Taking it to the bank: A new strategy for health plans
■ While pledging to be "trusted advisers" for members and employers, health plans are positioning themselves to be financial players, too.
After dropping non-health-insurance businesses, such as life insurance and reinsurance, years ago, the biggest health plans are rediversifying into the money management and banking businesses.
Employer-based health insurance does not appear to be at risk of losing its prime position with health plans, but plans are seeking the health savings account market, and many have started banks to capture it.
Though consumer-directed care has taken off more slowly than projected, the growth of high-deductible health plans paired with HSAs has quickened since 2005. There were about $9.4 billion in HSAs at the end of 2007, according to industry estimates.
"The health insurers would like to not lose that half of the health care wallet," said Charles Boorady, managing director and senior health care analyst for Citigroup, "and one way they're doing that is trying to make banks of their own."
WellPoint, UnitedHealth Group and the BlueCross BlueShield Assn. have FDIC-approved banks that hold HSA balances. But the banking-in-health-care movement is unlikely to end there, experts say.
In a report released in August 2007, Chicago-based Diamond Management & Technology Consultants estimated that the revenue from what its consultants refer to as the "health/wealth" market -- managing such interests as health debit cards -- could reach $40 billion over the next five years.
The authors estimated that $4.3 billion of that $40 billion could be made by companies that help people manage and invest HSAs, particularly as contribution limits rise. The key to profitability, the authors said, is to make money from "asset management," beyond maintenance and transaction fees.
The profits from banking may not be much easier to earn than those from the traditional insurance business, however.
The HSA margin is in the ballpark of 1.5%, depending on the fees a bank charges and the interest rate it pays, said Dennis Triplett, president of Healthcare Services for UMB Bank, based in Kansas City, Kan. That bank began offering HSAs in 2004 and now holds more than 100,000. Triplett said health plans have advantages over traditional banks: scale and customer service infrastructure.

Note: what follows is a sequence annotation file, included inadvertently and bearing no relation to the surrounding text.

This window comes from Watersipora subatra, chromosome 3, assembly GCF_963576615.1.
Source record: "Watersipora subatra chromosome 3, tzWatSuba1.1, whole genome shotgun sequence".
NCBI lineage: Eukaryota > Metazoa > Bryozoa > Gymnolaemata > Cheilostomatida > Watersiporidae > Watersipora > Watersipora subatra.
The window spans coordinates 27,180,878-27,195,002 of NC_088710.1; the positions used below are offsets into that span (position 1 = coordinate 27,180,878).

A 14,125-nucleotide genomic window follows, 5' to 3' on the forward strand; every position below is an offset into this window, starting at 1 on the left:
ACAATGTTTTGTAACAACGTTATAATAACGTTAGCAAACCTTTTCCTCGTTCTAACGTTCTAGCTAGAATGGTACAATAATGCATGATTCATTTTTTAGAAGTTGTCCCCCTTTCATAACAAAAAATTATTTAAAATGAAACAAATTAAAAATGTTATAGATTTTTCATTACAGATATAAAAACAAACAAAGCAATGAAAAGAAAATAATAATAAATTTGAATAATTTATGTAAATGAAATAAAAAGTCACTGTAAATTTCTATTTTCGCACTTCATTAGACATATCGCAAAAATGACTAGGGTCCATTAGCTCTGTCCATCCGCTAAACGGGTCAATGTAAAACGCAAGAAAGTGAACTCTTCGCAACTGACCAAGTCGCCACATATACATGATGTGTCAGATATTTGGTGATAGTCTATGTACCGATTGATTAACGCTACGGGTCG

Health plans "have the inherent advantage of having a dedicated customer service operation that can answer today all the questions like 'What is this procedure? What is this claim? And, by the way, how much money do I have?' " he said.
There's money to be made
The profits from health banking may never outweigh those from traditional health insurance and likely never will come close to the more than $40 billion brought in by UnitedHealth Group's UnitedHealthcare division. But the growth in demand for those services has been steep and might attract health plans looking to boost profits, experts say.
Trade group America's Health Insurance Plans estimated that more than 6 million people in the United States were enrolled in high-deductible plans in January 2008.
Around 10% of people who have those types of plans and are eligible to open HSAs never do, and that number has remained consistent over the past few years, said Don Mazzella, publisher for Information Strategies Inc. The firm, based in Ridgefield, N.J., polls banks on HSAs, issues periodic reports on market growth and runs a Web site promoting HSAs (link).
ISI does not track enrollment in high-deductible plans but estimated that there were 5.7 million HSAs as of Jan. 31, a number that could double by Jan. 31, 2009, Mazzella said.
The other draw of the HSA business -- true for health-plan-owned banks as well as traditional ones -- is the opportunity to cross-sell other products, said Roy Ramthun, a former Bush administration official who also worked for Humana and now runs HSA Consulting, a Washington, D.C.-based firm.